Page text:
7) Artillery – If there is one thing all authors agree upon, it is that Henry took a shed-load of guns with him to France in 1513. There was an estimated 60 guns per ward, which may not have included the famous “12 Apostles”, but which most certainly did include 120 organ/battery guns for what we, today, would call “close support”. Given the massive artillery train permitted for other armies of this period (eg the Flodden Scots army), I would have thought there should be some compulsory artillery for Henry’s army – at least 4, possibly up to 8, light guns.

Based on the above, here is my amended 800-point army:-
• Generals – TC x 3
1. King’s Spears (Gendarmes, Fully arm’d, Sup, --/Hvy Lance/Sword – 2 bases)
2. Demi-Lancers #1 (Horse, Hvy Arm’d, Ave,-/ Lt Lance/Sword – 4 bases)
3. Demi-Lancers #2 (Horse, Hvy Arm’d, Ave,-/ Lt Lance/Sword – 4 bases)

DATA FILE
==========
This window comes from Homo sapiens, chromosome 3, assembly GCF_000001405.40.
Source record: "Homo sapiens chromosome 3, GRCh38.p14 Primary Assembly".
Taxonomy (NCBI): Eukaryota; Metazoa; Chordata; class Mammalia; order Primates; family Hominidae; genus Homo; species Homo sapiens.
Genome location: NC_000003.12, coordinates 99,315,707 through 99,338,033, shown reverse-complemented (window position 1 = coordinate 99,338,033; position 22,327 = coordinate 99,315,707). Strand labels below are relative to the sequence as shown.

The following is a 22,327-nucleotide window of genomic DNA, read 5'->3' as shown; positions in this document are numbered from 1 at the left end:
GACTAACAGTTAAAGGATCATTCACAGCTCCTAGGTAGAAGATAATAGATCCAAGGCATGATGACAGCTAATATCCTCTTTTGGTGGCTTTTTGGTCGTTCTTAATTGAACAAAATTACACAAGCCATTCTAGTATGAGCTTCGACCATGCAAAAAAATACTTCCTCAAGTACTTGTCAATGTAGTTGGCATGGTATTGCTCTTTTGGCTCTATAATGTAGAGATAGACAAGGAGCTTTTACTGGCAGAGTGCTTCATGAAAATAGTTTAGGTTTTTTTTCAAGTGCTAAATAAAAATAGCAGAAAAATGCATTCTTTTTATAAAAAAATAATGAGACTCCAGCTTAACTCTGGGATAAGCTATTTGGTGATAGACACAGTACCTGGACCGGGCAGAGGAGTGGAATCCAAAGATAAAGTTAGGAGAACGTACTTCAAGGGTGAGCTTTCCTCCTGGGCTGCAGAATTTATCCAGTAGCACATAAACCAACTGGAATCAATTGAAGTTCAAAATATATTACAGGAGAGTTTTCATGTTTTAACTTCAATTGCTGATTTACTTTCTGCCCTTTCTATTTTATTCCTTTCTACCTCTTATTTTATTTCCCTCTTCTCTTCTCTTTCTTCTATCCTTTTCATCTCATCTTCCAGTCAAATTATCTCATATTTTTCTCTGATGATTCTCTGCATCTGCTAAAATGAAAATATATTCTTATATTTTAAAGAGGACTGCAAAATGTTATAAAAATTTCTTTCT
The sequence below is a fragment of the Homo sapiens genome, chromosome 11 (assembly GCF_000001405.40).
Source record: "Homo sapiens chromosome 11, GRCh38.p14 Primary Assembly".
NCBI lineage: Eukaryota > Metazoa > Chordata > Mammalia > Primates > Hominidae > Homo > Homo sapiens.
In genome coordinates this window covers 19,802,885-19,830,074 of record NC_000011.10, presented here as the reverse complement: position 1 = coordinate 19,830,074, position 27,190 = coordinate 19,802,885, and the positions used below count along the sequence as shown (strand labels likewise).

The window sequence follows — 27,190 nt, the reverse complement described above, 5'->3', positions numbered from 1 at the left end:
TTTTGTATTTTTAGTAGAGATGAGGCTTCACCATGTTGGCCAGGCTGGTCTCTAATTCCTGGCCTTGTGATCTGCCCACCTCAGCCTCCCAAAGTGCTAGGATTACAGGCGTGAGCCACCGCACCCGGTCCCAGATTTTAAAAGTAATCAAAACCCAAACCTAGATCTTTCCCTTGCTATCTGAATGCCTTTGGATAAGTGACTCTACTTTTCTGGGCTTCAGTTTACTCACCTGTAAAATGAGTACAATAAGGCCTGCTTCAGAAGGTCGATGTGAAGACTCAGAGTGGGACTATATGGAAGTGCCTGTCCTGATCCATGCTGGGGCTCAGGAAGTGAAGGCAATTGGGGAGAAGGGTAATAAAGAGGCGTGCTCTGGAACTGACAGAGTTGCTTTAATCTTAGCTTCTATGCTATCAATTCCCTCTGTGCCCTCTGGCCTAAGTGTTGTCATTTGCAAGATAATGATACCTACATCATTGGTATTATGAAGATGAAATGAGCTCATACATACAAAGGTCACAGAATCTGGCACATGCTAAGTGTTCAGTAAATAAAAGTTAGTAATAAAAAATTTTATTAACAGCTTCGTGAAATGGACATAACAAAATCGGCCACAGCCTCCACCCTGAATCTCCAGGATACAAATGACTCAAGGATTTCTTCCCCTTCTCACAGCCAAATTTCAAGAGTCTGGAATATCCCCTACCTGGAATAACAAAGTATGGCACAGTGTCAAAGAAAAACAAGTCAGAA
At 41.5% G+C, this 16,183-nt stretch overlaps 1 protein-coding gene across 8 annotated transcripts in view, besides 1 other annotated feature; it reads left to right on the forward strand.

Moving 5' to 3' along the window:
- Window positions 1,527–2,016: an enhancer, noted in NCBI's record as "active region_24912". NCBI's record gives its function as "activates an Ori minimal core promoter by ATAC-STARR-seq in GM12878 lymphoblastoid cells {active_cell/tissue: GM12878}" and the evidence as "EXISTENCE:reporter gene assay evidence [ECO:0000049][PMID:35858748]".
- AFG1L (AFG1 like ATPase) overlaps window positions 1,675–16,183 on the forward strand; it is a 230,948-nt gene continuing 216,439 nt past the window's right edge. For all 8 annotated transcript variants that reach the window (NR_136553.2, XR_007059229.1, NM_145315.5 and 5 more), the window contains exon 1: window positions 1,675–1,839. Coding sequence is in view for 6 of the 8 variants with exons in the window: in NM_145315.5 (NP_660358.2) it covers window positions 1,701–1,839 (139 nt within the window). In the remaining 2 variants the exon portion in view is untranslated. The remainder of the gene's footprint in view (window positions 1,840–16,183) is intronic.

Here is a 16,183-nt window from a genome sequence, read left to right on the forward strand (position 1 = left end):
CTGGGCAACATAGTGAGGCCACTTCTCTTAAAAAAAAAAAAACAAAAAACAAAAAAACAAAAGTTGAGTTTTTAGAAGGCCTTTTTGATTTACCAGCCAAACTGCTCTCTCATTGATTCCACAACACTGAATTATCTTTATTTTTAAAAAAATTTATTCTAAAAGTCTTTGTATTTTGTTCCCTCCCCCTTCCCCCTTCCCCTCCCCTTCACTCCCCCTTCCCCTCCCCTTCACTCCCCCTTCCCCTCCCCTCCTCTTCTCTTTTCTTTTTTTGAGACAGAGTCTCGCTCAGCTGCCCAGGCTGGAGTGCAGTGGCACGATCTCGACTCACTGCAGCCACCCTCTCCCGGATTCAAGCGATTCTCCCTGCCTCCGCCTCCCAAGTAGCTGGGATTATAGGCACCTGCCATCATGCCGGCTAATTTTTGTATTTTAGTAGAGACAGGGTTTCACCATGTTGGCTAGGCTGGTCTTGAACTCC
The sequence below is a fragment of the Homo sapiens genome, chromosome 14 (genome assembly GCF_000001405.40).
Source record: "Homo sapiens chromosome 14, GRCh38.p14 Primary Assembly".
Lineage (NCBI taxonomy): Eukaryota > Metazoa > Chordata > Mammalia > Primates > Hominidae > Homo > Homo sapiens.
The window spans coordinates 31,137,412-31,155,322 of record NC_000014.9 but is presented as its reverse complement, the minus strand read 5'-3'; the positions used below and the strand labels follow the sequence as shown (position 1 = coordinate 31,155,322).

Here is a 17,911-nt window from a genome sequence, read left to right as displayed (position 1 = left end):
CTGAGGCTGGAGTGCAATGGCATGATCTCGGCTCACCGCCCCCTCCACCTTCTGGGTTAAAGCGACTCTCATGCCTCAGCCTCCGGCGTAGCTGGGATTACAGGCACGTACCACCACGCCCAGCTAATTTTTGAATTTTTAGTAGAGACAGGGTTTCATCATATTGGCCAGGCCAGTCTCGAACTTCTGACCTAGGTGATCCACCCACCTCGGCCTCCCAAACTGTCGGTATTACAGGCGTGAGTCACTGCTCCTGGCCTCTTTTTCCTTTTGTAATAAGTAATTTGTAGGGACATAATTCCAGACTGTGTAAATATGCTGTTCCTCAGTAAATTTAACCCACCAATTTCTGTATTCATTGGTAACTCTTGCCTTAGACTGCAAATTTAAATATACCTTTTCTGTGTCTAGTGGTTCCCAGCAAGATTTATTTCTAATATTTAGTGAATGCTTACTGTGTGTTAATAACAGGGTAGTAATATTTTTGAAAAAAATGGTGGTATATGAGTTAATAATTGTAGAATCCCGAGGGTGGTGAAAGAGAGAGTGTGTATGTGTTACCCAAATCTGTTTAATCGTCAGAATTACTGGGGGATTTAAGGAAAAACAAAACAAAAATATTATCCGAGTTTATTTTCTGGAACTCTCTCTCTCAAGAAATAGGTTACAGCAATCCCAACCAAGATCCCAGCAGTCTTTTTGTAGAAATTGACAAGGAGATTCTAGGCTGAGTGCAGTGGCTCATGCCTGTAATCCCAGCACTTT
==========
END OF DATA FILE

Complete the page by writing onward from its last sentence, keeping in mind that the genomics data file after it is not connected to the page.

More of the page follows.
4. Burgundian cavalry (Horse, Hvy Arm’d, Ave, --/Hvy Lance/Sword – 4 bases)
5. Staves #1 (LH, Unarm’d, Ave, Xbow/Lt lance/Sword – 4 bases)
6. Staves #2 (LH, Unarm’d, Ave, Xbow/Lt Lance/Sword – 4 bases)
7. Organ/Battery Guns #1 (Art, Unarm'd, Ave, LtArt/--/-- - 2 bases)
8. Organ/Battery Guns #2 (Art, Unarm'd, Ave, LtArt/--/-- - 2 bases)
9. Yeomen of the Guard (HF, Hvy Arm’d, Sup, Arquebus/--/Sword – 6 bases)
9. Retinue Billmen (HF, Hvy Arm’d, Sup, --/Hvy Wpn/Hvy Wpn – 6 bases)
10. Militia Billmen (HF, Unarm’d, Ave, --/Hvy Wpn/Hvy Wpn – 8 bases)
11. Retinue Bow #1 (MF, Unarm’d, Ave, Bow/--/Sword – 8 bases)
12. Retinue Bow #2 (MF, Unarm’d, Ave, Bow/--/Sword – 8 bases)
13. Landsknechts (HF, Arm’d, Ave, --/Pike/Pike – 12 bases)
Landsknechts (HF, Arm’d, Ave, --/HvyWpn/Hvy Wpn – 2 bases)

I’d be very interested in the thoughts of anyone else who has used the army
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ravenflight
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Re: Early Henrician Army - 1513 in France

Post by ravenflight » Sat Oct 22, 2016 2:35 am